As a political commentator said yesterday "the most crazy thing is that 15 years ago, no one gave a stuff about the EU" so at the time of the GFA, it was an irrelevance but surely protecting peace in NI is more important?
I also would like to ask why the fraud/over spending and foreign influence isn't a bigger issue? or is electoral law in the UK unfit for the 21st century?
IS this really the car crash we all fear, or simply bombast?
If we don't leave, do you think the UK's leavers will be sufficiently powerful to frustrate the Eurocratic drive to turn all EU countries into provinces of Brussels?
Do you predict civil unrest over the vote in favour of a request for an extension of article 50?
The divorce deal was supposed to be the easy part, and we know how it’s going. Assuming it goes through at some point...How long do you predict it will take to negotiate the real deal, the trade deals? And what strategy is at the base of the tariff proposal published yesterday by the government?
If we make some assumptions about what might happen next (stay with me, I know these might not come to pass..)
- The WA passes
- May steps down
- Replaced by someone altogether more 'Brexity' (BoJo et al)
What would you anticipate any future relationship and trade deal with the EU to look like?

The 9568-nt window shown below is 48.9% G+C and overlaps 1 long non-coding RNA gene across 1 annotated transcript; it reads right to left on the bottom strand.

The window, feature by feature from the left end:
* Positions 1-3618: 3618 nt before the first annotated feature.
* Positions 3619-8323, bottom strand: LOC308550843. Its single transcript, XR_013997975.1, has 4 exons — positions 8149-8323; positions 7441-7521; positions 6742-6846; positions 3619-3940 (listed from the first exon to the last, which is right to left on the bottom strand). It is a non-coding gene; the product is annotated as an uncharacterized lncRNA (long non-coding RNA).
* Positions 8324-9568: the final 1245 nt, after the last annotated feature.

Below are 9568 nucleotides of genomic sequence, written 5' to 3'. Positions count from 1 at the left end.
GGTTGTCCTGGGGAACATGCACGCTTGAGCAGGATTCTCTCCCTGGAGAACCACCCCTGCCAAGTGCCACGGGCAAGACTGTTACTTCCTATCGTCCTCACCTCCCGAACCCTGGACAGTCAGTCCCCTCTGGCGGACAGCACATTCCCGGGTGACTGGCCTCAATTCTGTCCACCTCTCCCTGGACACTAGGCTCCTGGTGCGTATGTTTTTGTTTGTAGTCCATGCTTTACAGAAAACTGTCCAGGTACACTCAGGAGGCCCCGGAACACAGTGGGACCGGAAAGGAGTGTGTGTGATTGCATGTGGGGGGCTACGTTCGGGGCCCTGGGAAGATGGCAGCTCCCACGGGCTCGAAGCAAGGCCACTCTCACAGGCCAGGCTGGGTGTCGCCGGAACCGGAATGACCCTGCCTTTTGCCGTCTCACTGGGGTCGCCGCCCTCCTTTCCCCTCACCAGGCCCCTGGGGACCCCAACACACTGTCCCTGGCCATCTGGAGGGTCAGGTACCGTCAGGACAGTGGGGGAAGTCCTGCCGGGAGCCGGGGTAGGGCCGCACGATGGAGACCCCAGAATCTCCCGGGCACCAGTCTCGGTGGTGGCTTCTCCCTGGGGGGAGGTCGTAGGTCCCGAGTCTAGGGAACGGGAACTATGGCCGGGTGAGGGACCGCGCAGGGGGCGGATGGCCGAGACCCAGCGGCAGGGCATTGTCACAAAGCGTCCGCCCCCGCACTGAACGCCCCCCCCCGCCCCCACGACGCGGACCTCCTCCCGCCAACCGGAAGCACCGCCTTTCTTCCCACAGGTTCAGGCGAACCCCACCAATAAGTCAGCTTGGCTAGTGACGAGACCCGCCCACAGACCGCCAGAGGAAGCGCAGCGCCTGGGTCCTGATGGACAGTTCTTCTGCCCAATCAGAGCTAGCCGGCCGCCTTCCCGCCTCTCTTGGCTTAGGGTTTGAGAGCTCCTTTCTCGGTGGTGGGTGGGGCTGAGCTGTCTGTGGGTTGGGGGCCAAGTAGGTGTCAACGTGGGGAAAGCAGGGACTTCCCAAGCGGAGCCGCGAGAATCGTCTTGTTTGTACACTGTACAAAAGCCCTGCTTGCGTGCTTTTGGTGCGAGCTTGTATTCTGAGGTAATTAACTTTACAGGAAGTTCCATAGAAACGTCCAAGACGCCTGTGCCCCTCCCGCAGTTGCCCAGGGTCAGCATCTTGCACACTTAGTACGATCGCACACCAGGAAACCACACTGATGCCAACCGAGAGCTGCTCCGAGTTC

Have we, as far as you are aware, made any in roads to developing a strong negotiating team (one can only hope this is the plan, not to make the same mistake twice)?
This is a question about the politicians and the public who (ignorantly) deny input from experts and expertise. Its a cheeky second question.
The explanations you have given on previous web chats have come to bear with precision and prescience. Thank you. You accurately explained on the last web-chat that the most likely outcome would be an extension and, of course, you have been proved right.
Do you think the fashion for denial of experienced expert knowledge is uniquely British and American phenomenon? Why has it happened? Will wider respect for knowledge and deeper understanding return within our lifetimes?
What are your views on Russia’s involvement on both the initial referendum and the leave campaign?